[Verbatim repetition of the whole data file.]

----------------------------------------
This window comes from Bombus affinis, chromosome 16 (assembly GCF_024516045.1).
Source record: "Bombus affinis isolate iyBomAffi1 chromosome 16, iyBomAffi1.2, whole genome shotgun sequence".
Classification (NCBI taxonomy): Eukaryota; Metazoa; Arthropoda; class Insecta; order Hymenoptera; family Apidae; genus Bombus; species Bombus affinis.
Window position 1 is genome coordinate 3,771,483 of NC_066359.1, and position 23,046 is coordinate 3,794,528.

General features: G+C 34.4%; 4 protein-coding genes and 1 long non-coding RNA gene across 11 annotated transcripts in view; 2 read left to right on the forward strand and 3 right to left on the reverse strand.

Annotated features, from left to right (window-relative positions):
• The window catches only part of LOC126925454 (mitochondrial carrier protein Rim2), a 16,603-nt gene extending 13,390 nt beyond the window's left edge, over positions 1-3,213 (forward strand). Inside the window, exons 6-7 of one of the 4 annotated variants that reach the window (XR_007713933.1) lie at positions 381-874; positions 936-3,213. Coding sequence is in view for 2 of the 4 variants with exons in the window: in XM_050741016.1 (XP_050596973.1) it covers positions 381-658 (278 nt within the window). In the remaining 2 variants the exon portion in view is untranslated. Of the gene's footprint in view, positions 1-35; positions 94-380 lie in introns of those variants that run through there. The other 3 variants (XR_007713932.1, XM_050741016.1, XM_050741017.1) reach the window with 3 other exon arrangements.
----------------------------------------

This window comes from Bombus affinis, chromosome 16 (assembly GCF_024516045.1).
Source record: "Bombus affinis isolate iyBomAffi1 chromosome 16, iyBomAffi1.2, whole genome shotgun sequence".
Classification (NCBI taxonomy): Eukaryota; Metazoa; Arthropoda; class Insecta; order Hymenoptera; family Apidae; genus Bombus; species Bombus affinis.
Window position 1 is genome coordinate 3,771,483 of NC_066359.1, and position 23,046 is coordinate 3,794,528.

General features: G+C 34.4%; 4 protein-coding genes and 1 long non-coding RNA gene across 11 annotated transcripts in view; 2 read left to right on the forward strand and 3 right to left on the reverse strand.

Annotated features, from left to right (window-relative positions):
• The window catches only part of LOC126925454 (mitochondrial carrier protein Rim2), a 16,603-nt gene extending 13,390 nt beyond the window's left edge, over positions 1-3,213 (forward strand). Inside the window, exons 6-7 of one of the 4 annotated variants that reach the window (XR_007713933.1) lie at positions 381-874; positions 936-3,213. Coding sequence is in view for 2 of the 4 variants with exons in the window: in XM_050741016.1 (XP_050596973.1) it covers positions 381-658 (278 nt within the window). In the remaining 2 variants the exon portion in view is untranslated. Of the gene's footprint in view, positions 1-35; positions 94-380 lie in introns of those variants that run through there. The other 3 variants (XR_007713932.1, XM_050741016.1, XM_050741017.1) reach the window with 3 other exon arrangements.